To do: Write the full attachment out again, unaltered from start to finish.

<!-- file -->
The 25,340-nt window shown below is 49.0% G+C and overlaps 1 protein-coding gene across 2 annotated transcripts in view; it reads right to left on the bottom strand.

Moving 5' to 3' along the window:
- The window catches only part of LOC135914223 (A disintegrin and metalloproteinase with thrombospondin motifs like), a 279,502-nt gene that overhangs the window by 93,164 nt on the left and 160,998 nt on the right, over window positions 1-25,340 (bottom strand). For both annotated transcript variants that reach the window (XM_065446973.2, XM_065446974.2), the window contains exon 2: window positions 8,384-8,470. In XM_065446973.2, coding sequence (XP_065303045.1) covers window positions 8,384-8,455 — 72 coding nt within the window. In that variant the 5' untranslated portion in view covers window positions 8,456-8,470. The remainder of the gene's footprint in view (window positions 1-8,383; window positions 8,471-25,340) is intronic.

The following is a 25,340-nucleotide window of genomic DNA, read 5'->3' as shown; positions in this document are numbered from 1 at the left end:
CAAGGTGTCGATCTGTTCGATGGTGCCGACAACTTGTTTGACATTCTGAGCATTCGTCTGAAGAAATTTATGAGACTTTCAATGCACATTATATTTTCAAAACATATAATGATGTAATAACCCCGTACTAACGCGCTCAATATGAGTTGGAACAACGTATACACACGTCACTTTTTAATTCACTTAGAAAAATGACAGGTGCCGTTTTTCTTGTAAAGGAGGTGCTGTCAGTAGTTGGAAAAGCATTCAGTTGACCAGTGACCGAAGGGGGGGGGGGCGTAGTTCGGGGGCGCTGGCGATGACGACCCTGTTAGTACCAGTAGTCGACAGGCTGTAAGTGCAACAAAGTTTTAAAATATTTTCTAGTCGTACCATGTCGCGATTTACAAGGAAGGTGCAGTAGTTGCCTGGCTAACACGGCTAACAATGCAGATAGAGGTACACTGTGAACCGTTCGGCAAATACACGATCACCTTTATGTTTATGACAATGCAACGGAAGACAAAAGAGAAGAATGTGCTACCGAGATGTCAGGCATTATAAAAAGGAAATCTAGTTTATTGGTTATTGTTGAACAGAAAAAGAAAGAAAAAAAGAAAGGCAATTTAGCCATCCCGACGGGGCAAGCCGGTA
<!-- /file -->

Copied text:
The 25,340-nt window shown below is 49.0% G+C and overlaps 1 protein-coding gene across 2 annotated transcripts in view; it reads right to left on the bottom strand.

Moving 5' to 3' along the window:
- The window catches only part of LOC135914223 (A disintegrin and metalloproteinase with thrombospondin motifs like), a 279,502-nt gene that overhangs the window by 93,164 nt on the left and 160,998 nt on the right, over window positions 1-25,340 (bottom strand). For both annotated transcript variants that reach the window (XM_065446973.2, XM_065446974.2), the window contains exon 2: window positions 8,384-8,470. In XM_065446973.2, coding sequence (XP_065303045.1) covers window positions 8,384-8,455 — 72 coding nt within the window. In that variant the 5' untranslated portion in view covers window positions 8,456-8,470. The remainder of the gene's footprint in view (window positions 1-8,383; window positions 8,471-25,340) is intronic.

The following is a 25,340-nucleotide window of genomic DNA, read 5'->3' as shown; positions in this document are numbered from 1 at the left end:
CAAGGTGTCGATCTGTTCGATGGTGCCGACAACTTGTTTGACATTCTGAGCATTCGTCTGAAGAAATTTATGAGACTTTCAATGCACATTATATTTTCAAAACATATAATGATGTAATAACCCCGTACTAACGCGCTCAATATGAGTTGGAACAACGTATACACACGTCACTTTTTAATTCACTTAGAAAAATGACAGGTGCCGTTTTTCTTGTAAAGGAGGTGCTGTCAGTAGTTGGAAAAGCATTCAGTTGACCAGTGACCGAAGGGGGGGGGGGCGTAGTTCGGGGGCGCTGGCGATGACGACCCTGTTAGTACCAGTAGTCGACAGGCTGTAAGTGCAACAAAGTTTTAAAATATTTTCTAGTCGTACCATGTCGCGATTTACAAGGAAGGTGCAGTAGTTGCCTGGCTAACACGGCTAACAATGCAGATAGAGGTACACTGTGAACCGTTCGGCAAATACACGATCACCTTTATGTTTATGACAATGCAACGGAAGACAAAAGAGAAGAATGTGCTACCGAGATGTCAGGCATTATAAAAAGGAAATCTAGTTTATTGGTTATTGTTGAACAGAAAAAGAAAGAAAAAAAGAAAGGCAATTTAGCCATCCCGACGGGGCAAGCCGGTA